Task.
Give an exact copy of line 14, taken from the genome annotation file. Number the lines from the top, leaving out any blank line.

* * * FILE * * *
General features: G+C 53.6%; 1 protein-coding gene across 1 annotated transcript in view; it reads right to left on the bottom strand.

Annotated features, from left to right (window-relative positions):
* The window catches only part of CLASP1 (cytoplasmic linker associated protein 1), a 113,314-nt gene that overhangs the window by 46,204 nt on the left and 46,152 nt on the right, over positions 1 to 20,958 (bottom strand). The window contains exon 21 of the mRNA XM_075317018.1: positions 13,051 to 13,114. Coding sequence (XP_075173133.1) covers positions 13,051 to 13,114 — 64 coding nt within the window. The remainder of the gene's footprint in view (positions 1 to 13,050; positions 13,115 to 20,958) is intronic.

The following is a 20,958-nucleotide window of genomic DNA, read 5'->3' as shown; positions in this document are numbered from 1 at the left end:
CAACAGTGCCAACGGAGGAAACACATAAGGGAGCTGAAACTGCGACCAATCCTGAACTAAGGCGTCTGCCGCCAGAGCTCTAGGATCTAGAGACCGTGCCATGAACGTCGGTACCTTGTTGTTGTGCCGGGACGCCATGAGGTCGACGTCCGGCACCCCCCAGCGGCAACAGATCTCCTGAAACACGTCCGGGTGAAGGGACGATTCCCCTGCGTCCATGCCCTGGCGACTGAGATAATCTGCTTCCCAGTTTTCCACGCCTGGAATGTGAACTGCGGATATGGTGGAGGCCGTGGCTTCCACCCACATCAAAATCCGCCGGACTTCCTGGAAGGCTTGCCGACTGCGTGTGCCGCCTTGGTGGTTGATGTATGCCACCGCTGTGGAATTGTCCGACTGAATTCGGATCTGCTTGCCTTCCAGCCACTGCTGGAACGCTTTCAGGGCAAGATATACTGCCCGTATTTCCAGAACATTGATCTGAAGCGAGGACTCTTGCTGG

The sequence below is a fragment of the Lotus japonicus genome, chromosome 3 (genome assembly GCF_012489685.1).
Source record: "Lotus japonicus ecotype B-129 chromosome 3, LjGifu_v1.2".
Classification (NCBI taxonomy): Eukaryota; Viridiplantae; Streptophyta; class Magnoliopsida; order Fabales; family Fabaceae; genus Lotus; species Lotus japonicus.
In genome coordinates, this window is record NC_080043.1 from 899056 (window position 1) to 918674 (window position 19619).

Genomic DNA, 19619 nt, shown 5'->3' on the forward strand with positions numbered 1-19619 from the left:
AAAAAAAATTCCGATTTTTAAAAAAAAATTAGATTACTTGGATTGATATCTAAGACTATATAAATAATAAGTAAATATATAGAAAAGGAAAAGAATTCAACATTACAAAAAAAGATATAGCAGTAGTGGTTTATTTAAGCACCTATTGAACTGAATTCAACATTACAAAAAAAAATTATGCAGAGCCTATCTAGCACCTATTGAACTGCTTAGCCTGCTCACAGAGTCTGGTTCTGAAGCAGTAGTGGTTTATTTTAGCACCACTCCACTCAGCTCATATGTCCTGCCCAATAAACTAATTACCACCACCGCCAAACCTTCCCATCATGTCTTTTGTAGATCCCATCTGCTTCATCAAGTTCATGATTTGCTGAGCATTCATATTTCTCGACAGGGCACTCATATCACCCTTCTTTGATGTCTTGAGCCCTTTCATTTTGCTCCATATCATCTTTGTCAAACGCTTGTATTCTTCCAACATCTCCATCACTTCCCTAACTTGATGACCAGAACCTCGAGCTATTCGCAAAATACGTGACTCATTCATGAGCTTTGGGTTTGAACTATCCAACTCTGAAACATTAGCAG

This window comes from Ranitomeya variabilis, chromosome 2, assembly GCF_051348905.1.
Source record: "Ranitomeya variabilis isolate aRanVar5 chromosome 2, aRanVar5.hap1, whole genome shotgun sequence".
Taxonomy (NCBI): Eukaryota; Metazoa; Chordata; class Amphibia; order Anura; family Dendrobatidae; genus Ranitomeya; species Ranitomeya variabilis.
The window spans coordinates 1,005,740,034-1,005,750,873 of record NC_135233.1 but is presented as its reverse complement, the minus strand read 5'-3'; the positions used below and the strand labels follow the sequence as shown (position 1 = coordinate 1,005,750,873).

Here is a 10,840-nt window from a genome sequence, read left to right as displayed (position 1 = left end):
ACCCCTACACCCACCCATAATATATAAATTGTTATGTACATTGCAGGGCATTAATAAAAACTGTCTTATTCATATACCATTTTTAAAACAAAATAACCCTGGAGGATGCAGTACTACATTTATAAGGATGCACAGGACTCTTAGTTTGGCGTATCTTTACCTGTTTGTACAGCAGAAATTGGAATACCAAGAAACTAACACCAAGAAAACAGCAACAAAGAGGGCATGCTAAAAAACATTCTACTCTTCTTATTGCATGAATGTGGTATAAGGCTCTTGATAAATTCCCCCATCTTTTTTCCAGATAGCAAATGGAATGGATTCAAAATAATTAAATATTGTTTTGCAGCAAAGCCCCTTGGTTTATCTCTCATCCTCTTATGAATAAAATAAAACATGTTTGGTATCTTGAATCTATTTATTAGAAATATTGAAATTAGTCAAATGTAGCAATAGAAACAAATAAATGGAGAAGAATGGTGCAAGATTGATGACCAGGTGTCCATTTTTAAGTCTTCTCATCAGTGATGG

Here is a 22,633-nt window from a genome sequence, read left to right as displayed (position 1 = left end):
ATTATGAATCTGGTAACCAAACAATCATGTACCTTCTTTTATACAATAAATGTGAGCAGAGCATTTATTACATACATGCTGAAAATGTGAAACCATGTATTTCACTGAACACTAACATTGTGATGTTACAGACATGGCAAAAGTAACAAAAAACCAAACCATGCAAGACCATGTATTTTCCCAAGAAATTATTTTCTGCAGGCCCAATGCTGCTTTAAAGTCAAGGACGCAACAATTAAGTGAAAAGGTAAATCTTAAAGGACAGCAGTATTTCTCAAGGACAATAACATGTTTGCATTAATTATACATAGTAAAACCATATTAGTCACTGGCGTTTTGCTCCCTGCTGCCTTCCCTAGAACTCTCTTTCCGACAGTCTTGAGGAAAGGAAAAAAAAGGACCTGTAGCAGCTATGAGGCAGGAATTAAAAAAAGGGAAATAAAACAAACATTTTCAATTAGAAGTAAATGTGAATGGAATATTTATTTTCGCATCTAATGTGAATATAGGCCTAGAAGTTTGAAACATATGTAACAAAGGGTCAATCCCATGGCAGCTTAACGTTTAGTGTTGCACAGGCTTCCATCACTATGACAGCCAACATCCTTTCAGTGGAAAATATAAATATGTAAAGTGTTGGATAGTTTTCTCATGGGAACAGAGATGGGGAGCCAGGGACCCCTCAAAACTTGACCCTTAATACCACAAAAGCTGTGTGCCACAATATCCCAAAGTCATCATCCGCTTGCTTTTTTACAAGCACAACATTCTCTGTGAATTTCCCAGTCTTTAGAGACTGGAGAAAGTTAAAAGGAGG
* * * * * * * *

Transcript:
Taxonomy (NCBI): Eukaryota; Metazoa; Chordata; class Amphibia; order Anura; family Dendrobatidae; genus Ranitomeya; species Ranitomeya variabilis.